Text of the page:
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Doc. 196.-fights along the Rapidan.

A National account.

headquarters army of the Potomac, Sunday, October 11, 1863.
For some days past it has been evident that this army would not long remain in the vicinity of Culpeper, and every one who knows any thing of our own and the rebel forces, understood that it would be impossible for us to advance. Hence, the only question for General Meade to solve was how to get his immense trains and stores away in safety.

On Wednesday, the seventh instant, General Meade received information that led him to believe that an extensive rebel raid was contemplated upon his right and rear — information since verified. It was also ascertained that on Thursday night the rebel cavalry under Stuart, and infantry under Ewell, were crossing the Rapidan in the vicinity of Robertson's River, and making toward Springville, via James City, and I presume it was this information which led to the strategy of the last two days.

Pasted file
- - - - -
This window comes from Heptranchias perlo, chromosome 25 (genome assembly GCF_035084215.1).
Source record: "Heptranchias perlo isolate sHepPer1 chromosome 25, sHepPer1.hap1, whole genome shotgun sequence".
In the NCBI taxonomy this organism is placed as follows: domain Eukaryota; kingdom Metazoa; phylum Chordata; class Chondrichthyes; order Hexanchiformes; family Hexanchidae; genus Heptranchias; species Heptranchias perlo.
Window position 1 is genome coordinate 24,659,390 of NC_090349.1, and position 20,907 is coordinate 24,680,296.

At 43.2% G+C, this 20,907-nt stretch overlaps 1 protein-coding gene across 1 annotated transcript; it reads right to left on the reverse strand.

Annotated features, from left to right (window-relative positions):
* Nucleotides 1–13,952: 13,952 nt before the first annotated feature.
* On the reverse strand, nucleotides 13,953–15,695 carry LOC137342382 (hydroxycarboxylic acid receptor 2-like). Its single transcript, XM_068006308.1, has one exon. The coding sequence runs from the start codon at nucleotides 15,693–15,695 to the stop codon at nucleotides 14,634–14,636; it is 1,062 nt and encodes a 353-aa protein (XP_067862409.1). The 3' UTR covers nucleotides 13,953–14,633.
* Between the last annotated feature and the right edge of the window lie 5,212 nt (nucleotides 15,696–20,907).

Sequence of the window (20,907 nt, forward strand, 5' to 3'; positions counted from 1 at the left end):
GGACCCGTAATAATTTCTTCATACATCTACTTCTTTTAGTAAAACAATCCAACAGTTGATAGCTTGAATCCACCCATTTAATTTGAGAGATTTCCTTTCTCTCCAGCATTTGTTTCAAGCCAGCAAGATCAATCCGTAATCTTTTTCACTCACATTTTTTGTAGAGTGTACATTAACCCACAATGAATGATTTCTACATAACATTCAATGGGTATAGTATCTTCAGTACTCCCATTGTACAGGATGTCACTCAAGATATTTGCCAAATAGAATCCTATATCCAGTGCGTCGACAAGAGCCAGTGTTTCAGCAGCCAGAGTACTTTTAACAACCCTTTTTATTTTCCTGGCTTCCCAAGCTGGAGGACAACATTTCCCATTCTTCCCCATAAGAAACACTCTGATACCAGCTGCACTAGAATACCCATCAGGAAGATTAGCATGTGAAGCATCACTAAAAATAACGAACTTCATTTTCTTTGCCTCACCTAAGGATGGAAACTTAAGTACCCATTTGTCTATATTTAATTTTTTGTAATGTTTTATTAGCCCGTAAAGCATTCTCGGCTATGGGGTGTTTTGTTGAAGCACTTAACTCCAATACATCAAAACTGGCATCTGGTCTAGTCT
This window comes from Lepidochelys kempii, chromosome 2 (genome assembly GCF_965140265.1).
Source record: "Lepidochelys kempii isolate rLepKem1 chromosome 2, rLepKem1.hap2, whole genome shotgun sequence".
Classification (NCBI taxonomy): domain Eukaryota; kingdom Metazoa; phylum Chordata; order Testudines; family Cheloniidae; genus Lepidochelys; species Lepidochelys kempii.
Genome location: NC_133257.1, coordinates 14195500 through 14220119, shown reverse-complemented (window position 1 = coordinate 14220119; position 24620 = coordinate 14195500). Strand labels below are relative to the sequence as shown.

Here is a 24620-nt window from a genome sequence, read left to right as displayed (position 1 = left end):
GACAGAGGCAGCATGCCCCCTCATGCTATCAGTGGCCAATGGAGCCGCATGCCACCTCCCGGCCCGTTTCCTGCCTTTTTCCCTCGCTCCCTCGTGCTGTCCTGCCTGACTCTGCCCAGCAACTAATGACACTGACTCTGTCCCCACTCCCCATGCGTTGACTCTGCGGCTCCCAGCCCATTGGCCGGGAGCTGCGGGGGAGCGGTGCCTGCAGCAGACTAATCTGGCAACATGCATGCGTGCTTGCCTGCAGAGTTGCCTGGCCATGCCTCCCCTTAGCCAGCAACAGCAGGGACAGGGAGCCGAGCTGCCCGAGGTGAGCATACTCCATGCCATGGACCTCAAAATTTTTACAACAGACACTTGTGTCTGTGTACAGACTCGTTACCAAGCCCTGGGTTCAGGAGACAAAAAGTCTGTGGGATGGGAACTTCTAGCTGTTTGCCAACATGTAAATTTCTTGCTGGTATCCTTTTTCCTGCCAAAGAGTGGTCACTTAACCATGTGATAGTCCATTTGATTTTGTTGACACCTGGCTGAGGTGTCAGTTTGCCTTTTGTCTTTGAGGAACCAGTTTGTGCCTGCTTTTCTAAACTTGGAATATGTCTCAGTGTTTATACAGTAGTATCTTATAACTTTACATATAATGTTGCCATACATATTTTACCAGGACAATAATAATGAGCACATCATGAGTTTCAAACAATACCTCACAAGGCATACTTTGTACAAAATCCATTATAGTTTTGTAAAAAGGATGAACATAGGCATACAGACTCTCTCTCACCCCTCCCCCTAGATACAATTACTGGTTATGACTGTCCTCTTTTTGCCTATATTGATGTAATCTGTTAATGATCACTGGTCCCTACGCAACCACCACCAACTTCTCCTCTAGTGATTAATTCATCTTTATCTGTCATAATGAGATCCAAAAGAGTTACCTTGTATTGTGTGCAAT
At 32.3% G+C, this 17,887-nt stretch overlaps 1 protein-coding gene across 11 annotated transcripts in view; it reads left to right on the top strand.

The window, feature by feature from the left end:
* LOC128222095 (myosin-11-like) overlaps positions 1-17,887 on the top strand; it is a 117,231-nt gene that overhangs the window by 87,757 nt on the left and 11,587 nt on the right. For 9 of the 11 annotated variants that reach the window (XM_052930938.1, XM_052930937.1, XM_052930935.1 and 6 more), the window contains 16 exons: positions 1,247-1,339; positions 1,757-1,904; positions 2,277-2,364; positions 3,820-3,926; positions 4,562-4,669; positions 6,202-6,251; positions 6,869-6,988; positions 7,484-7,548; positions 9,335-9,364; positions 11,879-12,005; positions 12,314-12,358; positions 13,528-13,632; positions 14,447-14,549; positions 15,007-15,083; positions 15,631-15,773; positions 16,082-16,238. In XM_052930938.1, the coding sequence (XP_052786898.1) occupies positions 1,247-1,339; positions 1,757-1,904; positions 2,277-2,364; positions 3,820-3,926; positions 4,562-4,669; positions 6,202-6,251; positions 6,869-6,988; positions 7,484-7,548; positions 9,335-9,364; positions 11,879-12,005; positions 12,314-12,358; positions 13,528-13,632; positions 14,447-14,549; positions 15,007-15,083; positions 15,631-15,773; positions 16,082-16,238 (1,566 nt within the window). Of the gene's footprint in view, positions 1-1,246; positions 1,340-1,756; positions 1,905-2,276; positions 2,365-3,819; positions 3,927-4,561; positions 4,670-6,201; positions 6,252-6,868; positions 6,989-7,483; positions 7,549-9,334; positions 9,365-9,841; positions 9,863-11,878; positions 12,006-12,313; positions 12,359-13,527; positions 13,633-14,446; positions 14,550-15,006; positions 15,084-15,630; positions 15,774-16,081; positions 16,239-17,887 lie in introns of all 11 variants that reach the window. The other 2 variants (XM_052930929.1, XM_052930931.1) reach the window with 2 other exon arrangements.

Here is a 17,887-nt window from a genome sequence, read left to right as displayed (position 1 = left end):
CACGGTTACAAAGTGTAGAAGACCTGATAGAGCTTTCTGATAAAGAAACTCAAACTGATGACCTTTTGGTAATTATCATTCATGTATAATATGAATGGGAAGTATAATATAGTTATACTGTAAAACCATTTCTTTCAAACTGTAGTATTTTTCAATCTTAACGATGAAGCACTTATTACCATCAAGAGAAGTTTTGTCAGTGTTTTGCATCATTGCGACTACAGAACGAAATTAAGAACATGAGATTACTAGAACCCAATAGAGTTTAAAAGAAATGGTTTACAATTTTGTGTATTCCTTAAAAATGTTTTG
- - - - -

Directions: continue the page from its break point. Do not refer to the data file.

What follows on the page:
General Meade was fully apprized of the rebel strength, and knew that by making a demonstration on their right and centre he would compel them to abandon their enterprise in order to protect their lines of communication with Gordonsville and Richmond.

Consequently a strong force of cavalry, under Buford, appeared at daylight on Saturday at Germania Ford, ten miles below Raccoon Ford, while infantry and cavalry appeared in force at the fords in the vicinity of Cedar Mountain. Kilpatrick was also sent out to the right to attract and engage the advance of the enemy at James City, ten miles south-west of Culpeper. It is said that General Buford crossed at Germania Ford.

On Friday night the First and Sixth corps, who had been encamped along the base of the Cedar Run Mountains and extending down to Raccoon Ford, built fires and advanced their lines to the river. They had previously been strengthened by two divisions; so that at the break of day on Saturday a most formidable array of Union soldiers appeared, ready to cross the river at several points simultaneously.